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Goose antibodies prove promising as parvo treatment with 85 percent success rate

Dogs with parvo suffer a variety of painful symptoms that left untreated result in death.
Dogs with parvo suffer a variety of painful symptoms that left untreated result in death.
Wikipedia

Nearly a decade ago, North Dakota researchers at Avianax began work on a serum to help cure geese of what turned out to be West Nile Virus. During research they discovered antibodies in geese could help in the treatment of other diseases like, avian flu, rabies, some cancers, and more.

"We went to the Mayo Clinic and they looked at all our work," said Avianax chief operating officer, Richard Glynn. "They called it a game-changing technology."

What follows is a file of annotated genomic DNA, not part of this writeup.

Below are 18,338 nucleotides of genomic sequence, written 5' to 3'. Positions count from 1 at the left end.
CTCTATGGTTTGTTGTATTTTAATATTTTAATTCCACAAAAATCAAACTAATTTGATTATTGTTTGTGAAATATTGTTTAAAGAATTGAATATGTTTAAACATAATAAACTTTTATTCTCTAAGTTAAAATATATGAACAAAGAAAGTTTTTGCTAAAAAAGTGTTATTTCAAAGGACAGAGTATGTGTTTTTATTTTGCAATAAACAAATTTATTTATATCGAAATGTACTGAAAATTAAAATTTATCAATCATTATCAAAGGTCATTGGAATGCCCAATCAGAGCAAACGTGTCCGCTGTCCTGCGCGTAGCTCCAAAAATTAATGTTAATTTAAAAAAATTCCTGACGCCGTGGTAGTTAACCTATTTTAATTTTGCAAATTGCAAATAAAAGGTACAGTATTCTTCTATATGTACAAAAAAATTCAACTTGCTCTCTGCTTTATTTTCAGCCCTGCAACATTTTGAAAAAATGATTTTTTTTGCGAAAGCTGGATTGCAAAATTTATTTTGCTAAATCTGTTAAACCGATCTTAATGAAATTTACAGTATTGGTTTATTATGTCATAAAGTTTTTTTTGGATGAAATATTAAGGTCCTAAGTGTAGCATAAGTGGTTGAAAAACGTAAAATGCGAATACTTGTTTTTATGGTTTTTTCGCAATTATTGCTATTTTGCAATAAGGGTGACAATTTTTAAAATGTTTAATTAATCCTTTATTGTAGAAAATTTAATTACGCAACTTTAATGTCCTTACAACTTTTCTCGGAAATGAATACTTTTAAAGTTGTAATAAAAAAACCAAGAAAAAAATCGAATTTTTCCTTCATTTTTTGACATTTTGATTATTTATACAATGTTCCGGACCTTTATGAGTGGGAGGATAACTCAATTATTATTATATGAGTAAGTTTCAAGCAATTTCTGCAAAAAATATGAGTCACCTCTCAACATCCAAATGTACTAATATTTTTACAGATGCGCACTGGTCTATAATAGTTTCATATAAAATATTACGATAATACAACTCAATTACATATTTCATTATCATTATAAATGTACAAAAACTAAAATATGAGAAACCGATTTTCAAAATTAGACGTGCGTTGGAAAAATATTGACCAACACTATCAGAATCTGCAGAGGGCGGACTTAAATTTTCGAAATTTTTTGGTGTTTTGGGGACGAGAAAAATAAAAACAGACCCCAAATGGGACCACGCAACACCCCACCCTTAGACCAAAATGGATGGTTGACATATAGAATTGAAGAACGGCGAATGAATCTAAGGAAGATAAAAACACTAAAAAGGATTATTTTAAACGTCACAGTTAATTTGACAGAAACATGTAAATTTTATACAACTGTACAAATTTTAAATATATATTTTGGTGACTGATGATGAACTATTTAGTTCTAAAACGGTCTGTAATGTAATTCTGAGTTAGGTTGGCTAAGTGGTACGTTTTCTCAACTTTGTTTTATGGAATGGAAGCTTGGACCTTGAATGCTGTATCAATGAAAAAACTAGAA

Not having the funding to test on human subjects researchers resorted to testing treatment on puppies with parvo virus, and the treatment worked with a 85% success rate.

The parvoOne antibody-based treatment, harvested from goose eggs, could be on the shelves as early as next spring.

This comes as great news to pet shelters and rescues that normally do not treat parvo in puppies due to the high cost of treatment. Some cases of parvo cost upwards of $2,000.00 per pup and can take as much as a week to see results, if the animal recovers at all.

With the new parvoOne treatment cost can be as little as $75.00 with results seen in as little as two days.